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Wendy Block Headshot

My Blue Shield Experience Embodies Our Stupid and Wasteful Health Insurance System

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Dah DEE dah
DAH dee dah
Dah dah dah dee DAY

Dah DEE dah
DAH dee dah
Dah dee DEE dah day...

Recognize this melody? If you're a Blue Shield of California member, you hear it pretty much every time you call and end up holding till an actual person answers. A few days ago I heard it for half an hour, interrupted only by a man's recorded voice telling me how Blue Shield is giving me better, more affordable access to healthcare.

Everybody has had a version of this experience, so why am I asking you to read about mine? Because it embodies our stupid, wasteful health insurance system, and underscores the need for single payer health care.

After my divorce two years ago I was COBRA-ed. COBRA, I'm pretty sure, is the administrator of my Blue Shield policy. I lucked into meeting Janet -- a smart, efficient, nice insurance broker from an independent brokerage -- who helped me survive the jurisdictional mess that accompanied -- at no extra charge -- the COBRA conversion. She's kept in touch, most recently to confirm I'd received an important packet she'd emailed me just before Thanksgiving.

I'd been so focused on the holidays I had ignored Office Outlook. Janet told me that the non-profit through which I'm insured was switching dental plans, and that I had to enroll soon if I wanted to keep coverage. She urged me to sign and send her the forms asap and offered to expedite my enrollment to beat the deadline. I did, and she did. Thanks again, Janet!

To guarantee that my overall insurance would continue, I needed to choose specific levels of coverage and mail the paperwork by December 15. On the 14th (hey, 24 hours ahead) I studied the choices and called the recommended 800- number with a few questions. That number turned out to be COBRA's, but the rep couldn't answer my questions. Asking her what questions she could answer didn't yield much, so I tried a few subjects until it became clear that COBRA knew only about administering insurance plans, not about the plans themselves.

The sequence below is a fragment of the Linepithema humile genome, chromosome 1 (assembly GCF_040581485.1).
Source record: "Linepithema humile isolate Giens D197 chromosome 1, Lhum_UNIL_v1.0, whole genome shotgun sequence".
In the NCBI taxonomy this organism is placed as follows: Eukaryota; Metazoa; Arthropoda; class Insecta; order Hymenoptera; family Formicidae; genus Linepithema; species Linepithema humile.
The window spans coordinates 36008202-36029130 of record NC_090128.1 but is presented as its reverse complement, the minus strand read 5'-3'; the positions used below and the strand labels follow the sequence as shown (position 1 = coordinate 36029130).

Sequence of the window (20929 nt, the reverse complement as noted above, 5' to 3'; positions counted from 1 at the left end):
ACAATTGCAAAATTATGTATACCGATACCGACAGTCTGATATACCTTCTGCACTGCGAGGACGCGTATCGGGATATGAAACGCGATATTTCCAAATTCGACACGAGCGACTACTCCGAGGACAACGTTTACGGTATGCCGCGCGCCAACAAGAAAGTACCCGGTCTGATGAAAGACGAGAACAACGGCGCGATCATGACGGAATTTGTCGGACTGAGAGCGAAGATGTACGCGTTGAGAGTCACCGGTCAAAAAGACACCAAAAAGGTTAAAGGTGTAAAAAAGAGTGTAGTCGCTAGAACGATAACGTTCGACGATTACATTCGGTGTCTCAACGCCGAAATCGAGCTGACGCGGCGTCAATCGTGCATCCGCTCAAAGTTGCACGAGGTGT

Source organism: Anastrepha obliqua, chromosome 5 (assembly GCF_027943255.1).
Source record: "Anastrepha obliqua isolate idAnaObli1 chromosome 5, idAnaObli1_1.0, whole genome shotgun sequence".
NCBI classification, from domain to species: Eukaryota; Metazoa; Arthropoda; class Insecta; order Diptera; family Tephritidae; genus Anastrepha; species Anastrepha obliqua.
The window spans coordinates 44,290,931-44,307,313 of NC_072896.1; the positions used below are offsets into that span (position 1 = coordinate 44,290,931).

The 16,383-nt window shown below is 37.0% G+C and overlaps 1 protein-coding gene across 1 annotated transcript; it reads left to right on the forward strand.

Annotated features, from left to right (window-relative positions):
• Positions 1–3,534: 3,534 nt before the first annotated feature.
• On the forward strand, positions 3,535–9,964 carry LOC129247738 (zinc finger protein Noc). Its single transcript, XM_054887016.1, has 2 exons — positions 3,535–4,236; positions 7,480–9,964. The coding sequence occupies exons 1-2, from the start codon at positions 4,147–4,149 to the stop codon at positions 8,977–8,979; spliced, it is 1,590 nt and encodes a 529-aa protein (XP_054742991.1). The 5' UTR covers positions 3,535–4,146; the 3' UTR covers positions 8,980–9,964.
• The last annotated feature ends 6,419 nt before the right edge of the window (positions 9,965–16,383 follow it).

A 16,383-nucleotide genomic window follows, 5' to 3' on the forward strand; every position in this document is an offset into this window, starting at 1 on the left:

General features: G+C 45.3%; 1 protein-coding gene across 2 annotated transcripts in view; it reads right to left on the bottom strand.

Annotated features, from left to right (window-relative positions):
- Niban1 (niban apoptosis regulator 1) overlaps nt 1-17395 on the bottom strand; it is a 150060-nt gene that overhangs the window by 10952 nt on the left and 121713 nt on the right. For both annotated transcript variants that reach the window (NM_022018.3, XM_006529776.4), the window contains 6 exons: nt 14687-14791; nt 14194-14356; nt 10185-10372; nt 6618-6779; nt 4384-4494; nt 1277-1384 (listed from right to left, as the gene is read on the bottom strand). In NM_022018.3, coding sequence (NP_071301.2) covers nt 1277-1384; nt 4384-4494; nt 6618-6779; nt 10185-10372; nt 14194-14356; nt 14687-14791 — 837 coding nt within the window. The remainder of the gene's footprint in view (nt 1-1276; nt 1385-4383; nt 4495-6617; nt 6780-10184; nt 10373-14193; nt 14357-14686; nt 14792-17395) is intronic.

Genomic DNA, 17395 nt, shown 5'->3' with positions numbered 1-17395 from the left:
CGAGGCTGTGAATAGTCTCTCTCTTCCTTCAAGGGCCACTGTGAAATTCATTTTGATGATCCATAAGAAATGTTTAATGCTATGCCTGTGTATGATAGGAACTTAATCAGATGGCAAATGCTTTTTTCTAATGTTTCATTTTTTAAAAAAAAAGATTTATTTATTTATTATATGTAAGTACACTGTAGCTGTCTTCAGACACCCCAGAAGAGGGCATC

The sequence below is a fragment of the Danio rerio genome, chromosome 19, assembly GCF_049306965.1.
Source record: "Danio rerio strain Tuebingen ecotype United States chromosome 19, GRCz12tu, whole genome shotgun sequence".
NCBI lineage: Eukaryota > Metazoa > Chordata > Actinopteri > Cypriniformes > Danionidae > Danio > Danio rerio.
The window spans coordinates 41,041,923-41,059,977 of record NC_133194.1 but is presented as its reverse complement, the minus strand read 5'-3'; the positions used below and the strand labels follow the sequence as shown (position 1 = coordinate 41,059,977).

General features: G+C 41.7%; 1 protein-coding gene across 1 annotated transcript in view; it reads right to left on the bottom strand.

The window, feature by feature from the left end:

She did know Blue Shield's number which she gave me, and I called. After the de rigeur two minute holding period to reach a human, during which my relationship with Dah DEE dah, DAH dee dah... began, a chirpy young woman named Sophie asked if she could help me. But first she needed my ID number etc.

Once she heard I was on COBRA, she asked whether it was state or national COBRA, and whatever I replied triggered her bureaucratic reflex. Zombie-like, she kept repeating, "Call COBRA," "Call COBRA."

I asked for her supervisor, which gave me more time with Dah DEE dah ... When Sophie returned she said her supervisor was on another call. Did I want COBRA's number?

I'd been polite, but no more. "You're saying you work for Blue Shield, but you can't tell me the difference among Blue Shield plans?" I asked, incredulous and pissed. "No," she said, "COBRA..." I don't remember exactly how I responded -- though I used no curse words; my response inspired her to ask if I wanted to wait for her supervisor. "Yes," I replied, mercifully releasing us from this exchange.

It was during the next wait that I started humming along with and scatting the Blue Shield on-hold tune. A few minutes later I began singing harmony. I considered writing lyrics, but time was a-wasting and now I'd have to scramble to arrive at a scheduled appointment.

Just when I was about to hang up -- 30 minutes after this hold-fest began -- Sophie's supervisor Tom picked up. He started yapping about COBRA when I interrupted, saying that after waiting half an hour I had to run; just please distinguish between HMO 250 and HMO 400 and POS plus and so on. He did! And I got it!

I wanted to stick around for the post-call survey another robotic Blue Shield voice sometimes asks me to take -- I had definitive responses. But, tickety tock.

Altogether, I'd called six people from five companies. (I've spared you two other unhelpful conversations.) Janet the broker was the lone hero.

With a single payer system, one entity would coordinate everything. Eliminating the majority of paper-pushing companies and employees with their cubicle-bred mindsets (forget expertise!) could lead the way for Janet and other competent people to run things.

Plus, single payer health care would save California nearly $350 billion in health costs over 10 years, according to-- ready?--the Lewin Group! (p 42) There'd be more funds for doctors and for healthcare itself, from which everyone -- finally -- could benefit.

Yeah, reality is messy. But a simple, lean structure makes it easier for anyone to work efficiently. Customer reps would likely know their straightforward universe; they wouldn't need to put callers on hold for half an hour. And I could spend the rest of my day without whistling that damn Dah DEE dah, DAH dee dah...